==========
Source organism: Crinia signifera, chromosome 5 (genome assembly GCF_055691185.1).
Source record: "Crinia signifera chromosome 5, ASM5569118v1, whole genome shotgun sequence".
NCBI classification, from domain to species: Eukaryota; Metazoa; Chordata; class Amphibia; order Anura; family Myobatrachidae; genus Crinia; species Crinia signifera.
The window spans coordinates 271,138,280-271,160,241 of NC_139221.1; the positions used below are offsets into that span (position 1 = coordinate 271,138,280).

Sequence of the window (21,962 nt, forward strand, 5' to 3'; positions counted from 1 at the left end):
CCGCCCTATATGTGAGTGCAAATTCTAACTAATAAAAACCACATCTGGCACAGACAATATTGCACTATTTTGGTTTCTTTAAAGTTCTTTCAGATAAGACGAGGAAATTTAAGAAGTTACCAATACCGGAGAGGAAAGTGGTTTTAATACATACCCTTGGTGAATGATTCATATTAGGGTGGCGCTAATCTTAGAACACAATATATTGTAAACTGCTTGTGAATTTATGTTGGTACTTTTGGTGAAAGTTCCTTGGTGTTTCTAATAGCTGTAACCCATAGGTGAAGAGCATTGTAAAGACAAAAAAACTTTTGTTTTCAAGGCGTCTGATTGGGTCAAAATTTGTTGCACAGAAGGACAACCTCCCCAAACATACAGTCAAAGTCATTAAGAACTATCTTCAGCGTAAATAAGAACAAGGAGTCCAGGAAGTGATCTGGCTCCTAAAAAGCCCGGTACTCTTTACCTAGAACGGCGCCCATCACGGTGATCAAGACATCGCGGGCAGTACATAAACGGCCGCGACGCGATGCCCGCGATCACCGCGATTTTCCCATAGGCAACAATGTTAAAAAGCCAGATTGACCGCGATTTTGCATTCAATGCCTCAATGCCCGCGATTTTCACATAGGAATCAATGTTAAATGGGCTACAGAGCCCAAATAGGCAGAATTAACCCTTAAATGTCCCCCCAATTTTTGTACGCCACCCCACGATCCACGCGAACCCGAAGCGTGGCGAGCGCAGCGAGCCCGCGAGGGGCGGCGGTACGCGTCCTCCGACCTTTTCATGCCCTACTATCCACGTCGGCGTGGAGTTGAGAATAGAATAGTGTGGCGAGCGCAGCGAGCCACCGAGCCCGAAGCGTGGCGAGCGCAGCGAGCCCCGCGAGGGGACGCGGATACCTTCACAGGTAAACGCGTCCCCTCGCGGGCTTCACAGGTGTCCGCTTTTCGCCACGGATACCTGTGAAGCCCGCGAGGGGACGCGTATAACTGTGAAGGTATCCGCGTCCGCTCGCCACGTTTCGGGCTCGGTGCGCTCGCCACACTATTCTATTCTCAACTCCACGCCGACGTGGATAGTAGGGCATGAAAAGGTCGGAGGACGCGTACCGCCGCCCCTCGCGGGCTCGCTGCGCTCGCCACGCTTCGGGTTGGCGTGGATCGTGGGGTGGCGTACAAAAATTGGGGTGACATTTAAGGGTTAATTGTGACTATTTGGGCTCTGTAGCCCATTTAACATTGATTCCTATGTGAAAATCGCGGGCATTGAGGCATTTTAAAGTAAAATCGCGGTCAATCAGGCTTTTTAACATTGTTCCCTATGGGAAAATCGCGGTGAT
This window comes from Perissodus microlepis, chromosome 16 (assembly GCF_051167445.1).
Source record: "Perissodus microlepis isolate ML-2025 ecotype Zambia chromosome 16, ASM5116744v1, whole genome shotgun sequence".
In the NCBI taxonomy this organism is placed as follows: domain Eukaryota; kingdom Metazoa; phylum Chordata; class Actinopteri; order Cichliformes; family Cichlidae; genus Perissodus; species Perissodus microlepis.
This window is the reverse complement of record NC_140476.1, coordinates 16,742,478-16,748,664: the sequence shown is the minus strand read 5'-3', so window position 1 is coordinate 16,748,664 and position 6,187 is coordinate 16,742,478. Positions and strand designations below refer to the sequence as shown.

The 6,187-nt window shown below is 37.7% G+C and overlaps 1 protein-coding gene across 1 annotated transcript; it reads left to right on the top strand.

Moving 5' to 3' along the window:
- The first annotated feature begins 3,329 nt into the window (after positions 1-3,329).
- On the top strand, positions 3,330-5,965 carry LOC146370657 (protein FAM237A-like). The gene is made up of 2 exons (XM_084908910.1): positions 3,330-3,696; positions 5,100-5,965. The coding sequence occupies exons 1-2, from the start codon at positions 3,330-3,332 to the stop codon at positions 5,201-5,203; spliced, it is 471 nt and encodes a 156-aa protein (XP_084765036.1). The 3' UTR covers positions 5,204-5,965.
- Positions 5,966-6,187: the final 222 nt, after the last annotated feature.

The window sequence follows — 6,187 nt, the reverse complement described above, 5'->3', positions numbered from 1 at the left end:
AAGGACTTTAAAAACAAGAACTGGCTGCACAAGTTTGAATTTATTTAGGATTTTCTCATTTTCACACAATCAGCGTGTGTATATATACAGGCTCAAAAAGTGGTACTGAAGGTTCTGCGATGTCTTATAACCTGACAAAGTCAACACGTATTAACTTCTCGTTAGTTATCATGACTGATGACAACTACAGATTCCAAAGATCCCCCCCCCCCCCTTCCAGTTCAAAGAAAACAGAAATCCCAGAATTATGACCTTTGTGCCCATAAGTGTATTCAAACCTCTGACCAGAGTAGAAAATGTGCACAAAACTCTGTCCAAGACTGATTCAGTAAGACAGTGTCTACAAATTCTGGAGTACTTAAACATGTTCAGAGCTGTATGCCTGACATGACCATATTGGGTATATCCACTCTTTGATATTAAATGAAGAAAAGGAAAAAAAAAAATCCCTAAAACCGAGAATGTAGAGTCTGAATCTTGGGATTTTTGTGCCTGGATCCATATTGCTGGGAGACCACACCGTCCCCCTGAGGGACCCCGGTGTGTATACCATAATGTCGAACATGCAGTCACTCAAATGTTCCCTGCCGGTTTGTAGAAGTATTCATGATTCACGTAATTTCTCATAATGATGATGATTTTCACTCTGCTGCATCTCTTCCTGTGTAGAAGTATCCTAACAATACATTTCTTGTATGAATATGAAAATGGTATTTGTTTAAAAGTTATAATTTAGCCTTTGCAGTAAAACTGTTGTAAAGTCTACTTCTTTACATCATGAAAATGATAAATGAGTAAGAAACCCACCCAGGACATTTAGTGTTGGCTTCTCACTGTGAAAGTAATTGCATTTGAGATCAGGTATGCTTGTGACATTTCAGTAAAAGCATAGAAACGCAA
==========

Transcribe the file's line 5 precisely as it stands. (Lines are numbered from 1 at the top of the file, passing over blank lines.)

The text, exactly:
Sequence of the window (21,962 nt, forward strand, 5' to 3'; positions counted from 1 at the left end):